AP Physics B and AP Physics C

In summary, when looking for good books for AP Physics B and C, the Princeton Review's books are highly recommended. For self-studying AP Calculus BC, the book "Calculus" by Larson Hostetler Edward is recommended. The "Physics for Scientists and Engineers" by Serway is also a good resource. For SAT II Physics, the book by Spark Notes is recommended, but it is important to be cautious about the quality of their explanations and answers. It is recommended to use materials from College Board for preparation.
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Anybody know any good books for AP Physics B and AP Physics C. Also, does anyone know of any good books for the Physics Olympiad? Thanks.
 
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  • #2
Are you taking both physics B and C?
 
  • #3
Princeton Review's is by far the best. Believe me. I just got out of high school.

 
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  • #4
I passed Phy C-mechanic and Phy B this year without any helps from teacher
i used Introduction to Classical Mechanics (Hardcover) by Atam P. Arya for Physics C- mechanic, but it uses vector operator, reqiured Cal 3 (luck i understood the math)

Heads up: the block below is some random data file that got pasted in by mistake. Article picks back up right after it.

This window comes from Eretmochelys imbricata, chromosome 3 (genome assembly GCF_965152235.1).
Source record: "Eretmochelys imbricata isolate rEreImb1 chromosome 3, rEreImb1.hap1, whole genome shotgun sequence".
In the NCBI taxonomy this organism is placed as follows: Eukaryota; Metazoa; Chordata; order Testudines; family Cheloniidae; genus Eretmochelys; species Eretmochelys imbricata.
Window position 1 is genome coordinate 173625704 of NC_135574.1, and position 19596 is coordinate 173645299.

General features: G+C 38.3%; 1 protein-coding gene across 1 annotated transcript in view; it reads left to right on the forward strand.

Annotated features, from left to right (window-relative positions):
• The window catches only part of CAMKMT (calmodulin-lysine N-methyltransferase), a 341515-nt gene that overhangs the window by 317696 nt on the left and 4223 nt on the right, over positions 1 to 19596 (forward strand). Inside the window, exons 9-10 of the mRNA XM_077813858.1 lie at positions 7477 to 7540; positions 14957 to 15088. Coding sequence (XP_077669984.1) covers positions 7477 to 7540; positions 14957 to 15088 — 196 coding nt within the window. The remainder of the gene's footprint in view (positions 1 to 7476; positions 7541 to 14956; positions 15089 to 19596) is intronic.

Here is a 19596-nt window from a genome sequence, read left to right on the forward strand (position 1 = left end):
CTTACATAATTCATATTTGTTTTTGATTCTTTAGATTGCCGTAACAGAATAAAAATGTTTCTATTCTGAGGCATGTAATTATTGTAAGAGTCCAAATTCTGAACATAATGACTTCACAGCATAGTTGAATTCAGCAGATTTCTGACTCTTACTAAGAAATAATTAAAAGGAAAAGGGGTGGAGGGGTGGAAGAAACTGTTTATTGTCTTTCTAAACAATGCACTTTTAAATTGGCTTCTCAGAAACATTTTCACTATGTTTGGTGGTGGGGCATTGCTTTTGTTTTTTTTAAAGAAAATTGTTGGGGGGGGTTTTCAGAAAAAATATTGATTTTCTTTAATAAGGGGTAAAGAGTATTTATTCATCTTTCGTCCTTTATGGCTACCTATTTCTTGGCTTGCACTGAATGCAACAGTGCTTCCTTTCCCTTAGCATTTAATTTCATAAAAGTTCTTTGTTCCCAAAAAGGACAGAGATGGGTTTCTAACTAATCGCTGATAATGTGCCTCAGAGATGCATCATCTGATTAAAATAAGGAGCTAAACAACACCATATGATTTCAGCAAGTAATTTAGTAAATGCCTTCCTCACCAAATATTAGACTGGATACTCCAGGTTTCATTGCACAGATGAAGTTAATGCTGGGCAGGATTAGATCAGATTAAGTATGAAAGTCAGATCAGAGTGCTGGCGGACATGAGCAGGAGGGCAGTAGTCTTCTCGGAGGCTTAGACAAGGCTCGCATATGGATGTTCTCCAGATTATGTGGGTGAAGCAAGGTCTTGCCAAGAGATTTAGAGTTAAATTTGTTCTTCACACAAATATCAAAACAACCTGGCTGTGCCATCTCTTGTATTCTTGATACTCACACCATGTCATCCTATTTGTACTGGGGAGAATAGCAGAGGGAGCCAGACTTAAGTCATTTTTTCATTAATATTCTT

for B and C, uses physics for sciecnce and engineering (or physics for scienctist and engineer, i forgot which one i used...)
even though phy b isn't calculus based, but you better understand the calculus behind that...
good luck with AP phy!





(i look for it for an hour!)
 
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  • #5
Wait, so the Physics for scientists and engineers covers B topics and C topics?

Also...Any good prep books for AP Calc BC (I want to self-study and I will be in AB this year as a junior)?
 
  • #6
Again, go with PR. There are only a few exceptions during which PR's AP books aren't the best.

--the book is for both AP Calc. AB & BC. I read it in about a month during the summer and slept through class. Ended up acing the test.
 
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  • #7
If you do end up self-studying BC, take the BC test. Don't waste your money on the AB test, which almost all of your class with probably take. The BC test has an AB subscore in it anyway.
 
  • #8
Princeton Review is the best AP prep book for physics. It instructs on both physics B and C. However if you are going to self study and simply review, then a text would be appropriate for the bulk of your study time and then use the princeton review the last couple months before the AP exam. That's what I would do.
 
  • #9
dude, i self-study phy B&C, and cal BC last year... I would know what you need.
Those princeton reviews are USEFUL when you don't understand the textbook. But rememeber only use it as refence
for calculus, uses calculus by Larson Hostetler Edward. this books covers upto cal 3. Except it doesn't cover euler method and field. (my edition is old tho)

for physics, i already suggested. i don't know lucky or not, but on the phy-c last test this year, 2 out of 3 free respones already discussed in The Introduction of Classical Mechanic. i haven't seen any book with such mathematical explanation! (no word explanation tho)
 
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  • #10